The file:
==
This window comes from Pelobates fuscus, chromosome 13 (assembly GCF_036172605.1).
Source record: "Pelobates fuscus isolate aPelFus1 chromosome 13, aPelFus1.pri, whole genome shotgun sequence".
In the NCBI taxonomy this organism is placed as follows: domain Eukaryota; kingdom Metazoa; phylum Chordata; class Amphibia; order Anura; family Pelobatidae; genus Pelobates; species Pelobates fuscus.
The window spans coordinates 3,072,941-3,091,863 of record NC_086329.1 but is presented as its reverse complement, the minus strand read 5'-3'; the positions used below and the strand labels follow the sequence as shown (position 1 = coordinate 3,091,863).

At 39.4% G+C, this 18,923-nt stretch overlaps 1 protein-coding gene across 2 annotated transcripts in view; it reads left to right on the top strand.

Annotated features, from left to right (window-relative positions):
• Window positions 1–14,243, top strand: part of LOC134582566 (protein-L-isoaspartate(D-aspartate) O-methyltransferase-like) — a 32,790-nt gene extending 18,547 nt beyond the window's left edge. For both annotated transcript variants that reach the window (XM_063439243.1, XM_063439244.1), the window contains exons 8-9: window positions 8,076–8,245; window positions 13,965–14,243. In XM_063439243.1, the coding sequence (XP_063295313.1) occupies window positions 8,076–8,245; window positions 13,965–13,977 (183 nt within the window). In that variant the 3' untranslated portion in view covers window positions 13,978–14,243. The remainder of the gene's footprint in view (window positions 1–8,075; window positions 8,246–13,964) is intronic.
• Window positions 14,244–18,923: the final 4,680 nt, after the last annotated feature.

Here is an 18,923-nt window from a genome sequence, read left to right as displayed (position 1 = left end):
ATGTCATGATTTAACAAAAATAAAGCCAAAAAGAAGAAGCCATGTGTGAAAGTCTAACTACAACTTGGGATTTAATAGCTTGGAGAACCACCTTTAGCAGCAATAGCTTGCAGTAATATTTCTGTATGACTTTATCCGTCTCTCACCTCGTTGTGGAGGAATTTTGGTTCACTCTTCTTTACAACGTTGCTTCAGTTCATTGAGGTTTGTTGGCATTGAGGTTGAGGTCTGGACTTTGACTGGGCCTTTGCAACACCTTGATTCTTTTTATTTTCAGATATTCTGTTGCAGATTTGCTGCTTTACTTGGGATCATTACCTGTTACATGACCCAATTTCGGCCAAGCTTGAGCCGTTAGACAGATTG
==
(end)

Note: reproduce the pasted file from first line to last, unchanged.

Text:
This window comes from Pelobates fuscus, chromosome 13 (assembly GCF_036172605.1).
Source record: "Pelobates fuscus isolate aPelFus1 chromosome 13, aPelFus1.pri, whole genome shotgun sequence".
In the NCBI taxonomy this organism is placed as follows: domain Eukaryota; kingdom Metazoa; phylum Chordata; class Amphibia; order Anura; family Pelobatidae; genus Pelobates; species Pelobates fuscus.
The window spans coordinates 3,072,941-3,091,863 of record NC_086329.1 but is presented as its reverse complement, the minus strand read 5'-3'; the positions used below and the strand labels follow the sequence as shown (position 1 = coordinate 3,091,863).

At 39.4% G+C, this 18,923-nt stretch overlaps 1 protein-coding gene across 2 annotated transcripts in view; it reads left to right on the top strand.

Annotated features, from left to right (window-relative positions):
• Window positions 1–14,243, top strand: part of LOC134582566 (protein-L-isoaspartate(D-aspartate) O-methyltransferase-like) — a 32,790-nt gene extending 18,547 nt beyond the window's left edge. For both annotated transcript variants that reach the window (XM_063439243.1, XM_063439244.1), the window contains exons 8-9: window positions 8,076–8,245; window positions 13,965–14,243. In XM_063439243.1, the coding sequence (XP_063295313.1) occupies window positions 8,076–8,245; window positions 13,965–13,977 (183 nt within the window). In that variant the 3' untranslated portion in view covers window positions 13,978–14,243. The remainder of the gene's footprint in view (window positions 1–8,075; window positions 8,246–13,964) is intronic.
• Window positions 14,244–18,923: the final 4,680 nt, after the last annotated feature.

Here is an 18,923-nt window from a genome sequence, read left to right as displayed (position 1 = left end):
ATGTCATGATTTAACAAAAATAAAGCCAAAAAGAAGAAGCCATGTGTGAAAGTCTAACTACAACTTGGGATTTAATAGCTTGGAGAACCACCTTTAGCAGCAATAGCTTGCAGTAATATTTCTGTATGACTTTATCCGTCTCTCACCTCGTTGTGGAGGAATTTTGGTTCACTCTTCTTTACAACGTTGCTTCAGTTCATTGAGGTTTGTTGGCATTGAGGTTGAGGTCTGGACTTTGACTGGGCCTTTGCAACACCTTGATTCTTTTTATTTTCAGATATTCTGTTGCAGATTTGCTGCTTTACTTGGGATCATTACCTGTTACATGACCCAATTTCGGCCAAGCTTGAGCCGTTAGACAGATTG